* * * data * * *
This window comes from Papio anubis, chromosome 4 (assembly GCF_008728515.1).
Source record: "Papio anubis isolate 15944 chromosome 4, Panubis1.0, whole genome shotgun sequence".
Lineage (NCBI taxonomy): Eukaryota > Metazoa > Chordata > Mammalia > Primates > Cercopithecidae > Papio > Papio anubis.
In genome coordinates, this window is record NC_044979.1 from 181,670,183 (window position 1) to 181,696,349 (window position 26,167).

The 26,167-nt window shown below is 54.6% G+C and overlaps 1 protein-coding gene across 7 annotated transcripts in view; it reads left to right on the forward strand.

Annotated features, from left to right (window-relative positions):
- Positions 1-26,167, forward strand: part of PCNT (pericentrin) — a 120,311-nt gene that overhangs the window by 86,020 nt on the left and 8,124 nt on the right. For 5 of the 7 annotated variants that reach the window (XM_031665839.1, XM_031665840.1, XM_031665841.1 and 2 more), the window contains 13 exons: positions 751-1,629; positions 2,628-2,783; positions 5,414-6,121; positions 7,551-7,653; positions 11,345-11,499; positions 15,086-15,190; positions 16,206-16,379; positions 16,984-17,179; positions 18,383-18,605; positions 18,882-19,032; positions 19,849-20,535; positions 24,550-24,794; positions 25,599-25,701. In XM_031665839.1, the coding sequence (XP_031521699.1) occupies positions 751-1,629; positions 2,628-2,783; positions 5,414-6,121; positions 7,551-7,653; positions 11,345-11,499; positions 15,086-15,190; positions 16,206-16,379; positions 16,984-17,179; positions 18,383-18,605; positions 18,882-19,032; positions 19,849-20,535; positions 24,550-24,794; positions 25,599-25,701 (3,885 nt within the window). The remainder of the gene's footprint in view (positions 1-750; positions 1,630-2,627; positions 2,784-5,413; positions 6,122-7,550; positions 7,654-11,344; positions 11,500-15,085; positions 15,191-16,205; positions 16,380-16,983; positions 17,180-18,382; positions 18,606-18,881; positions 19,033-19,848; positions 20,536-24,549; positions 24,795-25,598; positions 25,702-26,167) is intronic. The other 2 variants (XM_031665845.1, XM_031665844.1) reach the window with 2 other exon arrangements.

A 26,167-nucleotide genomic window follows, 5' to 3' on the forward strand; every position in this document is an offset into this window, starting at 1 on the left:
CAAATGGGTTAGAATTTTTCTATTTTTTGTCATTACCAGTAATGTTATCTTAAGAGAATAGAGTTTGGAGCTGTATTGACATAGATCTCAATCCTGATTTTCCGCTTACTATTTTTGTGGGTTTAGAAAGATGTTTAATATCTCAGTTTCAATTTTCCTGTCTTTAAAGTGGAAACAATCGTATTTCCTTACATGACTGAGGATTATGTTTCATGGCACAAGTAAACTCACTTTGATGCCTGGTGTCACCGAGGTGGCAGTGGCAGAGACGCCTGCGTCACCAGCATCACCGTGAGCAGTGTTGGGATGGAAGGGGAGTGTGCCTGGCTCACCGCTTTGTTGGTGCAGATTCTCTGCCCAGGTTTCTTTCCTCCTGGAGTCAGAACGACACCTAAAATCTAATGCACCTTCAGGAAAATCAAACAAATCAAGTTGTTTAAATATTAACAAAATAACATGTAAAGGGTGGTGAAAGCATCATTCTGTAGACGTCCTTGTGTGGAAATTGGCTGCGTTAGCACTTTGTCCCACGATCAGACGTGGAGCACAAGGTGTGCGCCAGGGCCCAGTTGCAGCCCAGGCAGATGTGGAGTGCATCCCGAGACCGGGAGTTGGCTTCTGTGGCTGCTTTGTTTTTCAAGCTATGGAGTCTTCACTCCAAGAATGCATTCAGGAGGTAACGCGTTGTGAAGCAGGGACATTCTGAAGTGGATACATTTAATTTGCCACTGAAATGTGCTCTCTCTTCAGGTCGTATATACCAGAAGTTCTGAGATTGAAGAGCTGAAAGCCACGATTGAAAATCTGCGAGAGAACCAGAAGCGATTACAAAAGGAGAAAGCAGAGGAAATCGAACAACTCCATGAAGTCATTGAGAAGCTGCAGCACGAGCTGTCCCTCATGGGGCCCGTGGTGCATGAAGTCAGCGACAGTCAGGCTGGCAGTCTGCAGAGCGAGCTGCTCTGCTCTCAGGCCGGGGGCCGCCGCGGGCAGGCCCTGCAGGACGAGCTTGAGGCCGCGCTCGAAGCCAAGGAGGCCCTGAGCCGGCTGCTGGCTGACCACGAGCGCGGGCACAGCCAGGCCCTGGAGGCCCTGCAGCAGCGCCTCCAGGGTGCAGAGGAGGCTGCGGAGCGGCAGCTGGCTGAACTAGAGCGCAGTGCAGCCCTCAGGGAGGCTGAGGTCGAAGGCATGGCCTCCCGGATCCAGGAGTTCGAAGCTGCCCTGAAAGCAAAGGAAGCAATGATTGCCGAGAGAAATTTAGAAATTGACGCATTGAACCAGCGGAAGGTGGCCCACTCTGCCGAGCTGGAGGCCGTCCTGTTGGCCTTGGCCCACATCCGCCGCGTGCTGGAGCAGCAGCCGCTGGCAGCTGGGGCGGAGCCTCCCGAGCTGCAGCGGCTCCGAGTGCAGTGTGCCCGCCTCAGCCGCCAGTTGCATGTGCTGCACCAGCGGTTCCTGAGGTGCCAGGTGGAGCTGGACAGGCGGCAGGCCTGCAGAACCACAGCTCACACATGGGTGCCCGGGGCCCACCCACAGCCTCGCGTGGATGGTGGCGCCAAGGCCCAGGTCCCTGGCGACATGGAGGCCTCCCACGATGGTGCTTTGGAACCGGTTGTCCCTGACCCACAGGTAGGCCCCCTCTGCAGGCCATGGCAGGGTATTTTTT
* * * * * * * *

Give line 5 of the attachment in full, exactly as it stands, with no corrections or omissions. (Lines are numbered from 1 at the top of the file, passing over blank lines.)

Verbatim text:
The 26,167-nt window shown below is 54.6% G+C and overlaps 1 protein-coding gene across 7 annotated transcripts in view; it reads left to right on the forward strand.